Election campaigns are fascinating events for a social scientist. In a poor country with lots of tensions, the issues would be about survival and bitter divisions, whilst in some sedate countries with no problems election campaigns are about the length of socks. Hence the issues in the election tell you about the state of the country. What is particularly striking about the current Australian election campaign? There are 5 loose observations that caught my eye:
1. The blatant display of the growth fetish. Economic prosperity and economic growth just dominate. Its the official slogan of one side and the unofficial one of the other side. This is despite the mublings of mainstream religion (that frowns on all this greed on display), despite the clear tradeoff between the environment and growth, despite the worries about families not coping with the stress of the 24-hour economy (something you only hear about in between election campaigns), despite the fact that large groups at the bottom have not benefitted significantly for decades from growth, and despite the fact that we know it hardly matters for happiness anyway. The de facto religion for which the population demands all politicians bow is the economic growth of the country as a whole. Like a group of dogs getting exited about chasing a plastic rabbit, we see the blatant fetish of the whole population on display and there’s nothing rational arguments have done to change it or even moderate it.
2. The mass adoption of symbolic environmental measures. The number one think Kevin will do when in power? Ratify the Kyoto protocol. John is not far behind with his plans. And this will do what for global warming? Diddely squat. Even Nicholas Stern calls Kyoto largely symbolic and even the magazine Nature apparently doesnt believe ni Kyoto’s healing powers any more either; its a shambles already in terms of complience by those that signed up; and there’s nothing with beef remotely on the horizon to replace it (as I’ve rambled no at length in previous blogs). Whilst CO2 emissions continue to increase and we at the same moment promise the electorate to build desalination plants most likely run on coal-generated electricity and promise everyone more wealth to afford that long-distance gas-guzling holiday, a ‘key’ promise is to perform the rain dance known as Kyoto. Its just fascinating that so much effort and prestige can be spent on something so useless and ineffective and something so completely at odds with point number 1. There is nothing in the standard economic models we teach at uni that explains this strong need for symbolism.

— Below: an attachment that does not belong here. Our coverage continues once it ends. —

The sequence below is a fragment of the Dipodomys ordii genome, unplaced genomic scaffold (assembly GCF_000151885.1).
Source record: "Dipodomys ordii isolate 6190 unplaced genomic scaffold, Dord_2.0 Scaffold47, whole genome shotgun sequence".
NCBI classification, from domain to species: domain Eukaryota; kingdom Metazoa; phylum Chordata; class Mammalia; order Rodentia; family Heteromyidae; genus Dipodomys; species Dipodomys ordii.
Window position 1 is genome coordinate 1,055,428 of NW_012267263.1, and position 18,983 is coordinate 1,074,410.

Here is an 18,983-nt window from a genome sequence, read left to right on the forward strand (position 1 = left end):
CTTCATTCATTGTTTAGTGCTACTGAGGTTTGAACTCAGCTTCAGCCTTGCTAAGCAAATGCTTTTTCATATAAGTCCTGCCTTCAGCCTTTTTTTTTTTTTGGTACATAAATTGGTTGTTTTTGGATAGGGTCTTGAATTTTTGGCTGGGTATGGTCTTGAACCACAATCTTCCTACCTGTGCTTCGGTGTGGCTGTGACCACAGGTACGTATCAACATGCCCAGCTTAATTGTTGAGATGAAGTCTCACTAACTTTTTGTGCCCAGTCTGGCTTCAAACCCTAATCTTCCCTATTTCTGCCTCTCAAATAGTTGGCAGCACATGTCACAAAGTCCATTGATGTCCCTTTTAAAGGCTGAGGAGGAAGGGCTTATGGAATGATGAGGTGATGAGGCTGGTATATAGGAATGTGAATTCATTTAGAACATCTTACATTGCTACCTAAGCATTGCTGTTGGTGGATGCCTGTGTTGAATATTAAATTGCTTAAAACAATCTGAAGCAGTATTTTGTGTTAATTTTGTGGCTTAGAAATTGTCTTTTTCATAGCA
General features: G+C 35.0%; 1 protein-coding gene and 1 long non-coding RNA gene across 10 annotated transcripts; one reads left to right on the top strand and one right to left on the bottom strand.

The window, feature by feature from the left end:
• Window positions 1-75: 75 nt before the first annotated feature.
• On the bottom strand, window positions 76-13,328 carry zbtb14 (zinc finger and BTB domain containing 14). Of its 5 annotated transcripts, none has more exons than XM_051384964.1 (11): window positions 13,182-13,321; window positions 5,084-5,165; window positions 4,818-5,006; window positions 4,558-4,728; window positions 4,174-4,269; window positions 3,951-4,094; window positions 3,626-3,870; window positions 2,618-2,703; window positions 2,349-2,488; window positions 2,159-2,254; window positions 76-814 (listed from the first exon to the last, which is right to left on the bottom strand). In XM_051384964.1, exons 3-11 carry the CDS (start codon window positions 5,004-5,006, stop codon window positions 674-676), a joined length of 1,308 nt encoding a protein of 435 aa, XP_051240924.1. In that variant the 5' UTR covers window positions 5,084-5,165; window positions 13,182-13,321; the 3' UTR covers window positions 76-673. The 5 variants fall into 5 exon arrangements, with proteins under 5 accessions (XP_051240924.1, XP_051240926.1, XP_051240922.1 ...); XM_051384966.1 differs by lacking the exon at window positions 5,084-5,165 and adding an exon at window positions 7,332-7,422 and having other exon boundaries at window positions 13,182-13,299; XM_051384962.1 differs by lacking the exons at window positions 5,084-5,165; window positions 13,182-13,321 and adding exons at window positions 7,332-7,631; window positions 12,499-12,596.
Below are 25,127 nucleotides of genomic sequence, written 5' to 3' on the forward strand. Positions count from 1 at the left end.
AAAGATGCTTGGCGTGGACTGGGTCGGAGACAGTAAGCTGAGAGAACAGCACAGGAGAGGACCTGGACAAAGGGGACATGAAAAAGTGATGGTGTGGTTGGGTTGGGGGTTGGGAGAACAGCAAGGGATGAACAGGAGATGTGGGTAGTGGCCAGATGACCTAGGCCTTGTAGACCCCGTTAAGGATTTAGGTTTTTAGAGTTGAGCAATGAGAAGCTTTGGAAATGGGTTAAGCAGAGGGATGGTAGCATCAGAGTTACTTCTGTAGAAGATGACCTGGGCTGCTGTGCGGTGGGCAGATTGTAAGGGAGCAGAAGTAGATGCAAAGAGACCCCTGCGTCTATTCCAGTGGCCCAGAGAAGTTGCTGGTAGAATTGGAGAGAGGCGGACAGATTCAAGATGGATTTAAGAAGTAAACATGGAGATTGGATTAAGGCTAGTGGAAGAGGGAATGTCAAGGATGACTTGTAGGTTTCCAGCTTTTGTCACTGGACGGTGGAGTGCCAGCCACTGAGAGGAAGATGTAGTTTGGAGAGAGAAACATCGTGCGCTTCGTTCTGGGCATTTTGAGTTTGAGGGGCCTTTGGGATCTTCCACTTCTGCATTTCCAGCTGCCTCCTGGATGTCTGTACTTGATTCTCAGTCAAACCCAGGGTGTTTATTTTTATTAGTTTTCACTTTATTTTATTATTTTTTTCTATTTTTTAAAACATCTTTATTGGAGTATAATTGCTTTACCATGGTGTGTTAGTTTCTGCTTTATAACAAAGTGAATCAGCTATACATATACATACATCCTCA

3. The lack of almost any major change proposed by the political parties or even any major disagreement. Who is promising to run down public services in order to have major tax breaks? No one. Who is promising to increase the taxes on the rich to reduce income inequality? No one. Who is banging the drum about major ethnic or religious tensions in this country? No one because there are no such tensions. Who is promising an increase in state-owned firms or even a hint of a seriously different type of economic policy? No one. Who is promising to shut down the agricultural sector because it is uncompetitive and impoverishes third-world farmers? No one despite the odd person pretending to be interested in world poverty. Who is promising to shut the gates to immigrants? no one because they are effectively welcome. Who is suggesting a large break in the foreign affairs doctrine of the Big and Powerful Friend? No one. Not only is there no difference between the major parties on any major item, but nearly everything that is promised can be described as ‘business as usual’. What does that tell a social scientist? That this is a happy country indeed. If so much energy can be spent on so little substantial difference you know that everything of importance is going well.
4. The relentless use of ad hominem campaigning by both parties. Considering that they dont differ by more than a hairs’ breath, its amazing they can pretend to find enough difference to black label each other.
5. The politicised nature of business organisations, newspapers, television, radio, and many other social organisations. You dont see that in the Netherlands because no-one wants to be too blatantly seen to support any particular party for fear the other bunch may get in. That, apparently is not much of a motivational factor in Oz. Why though?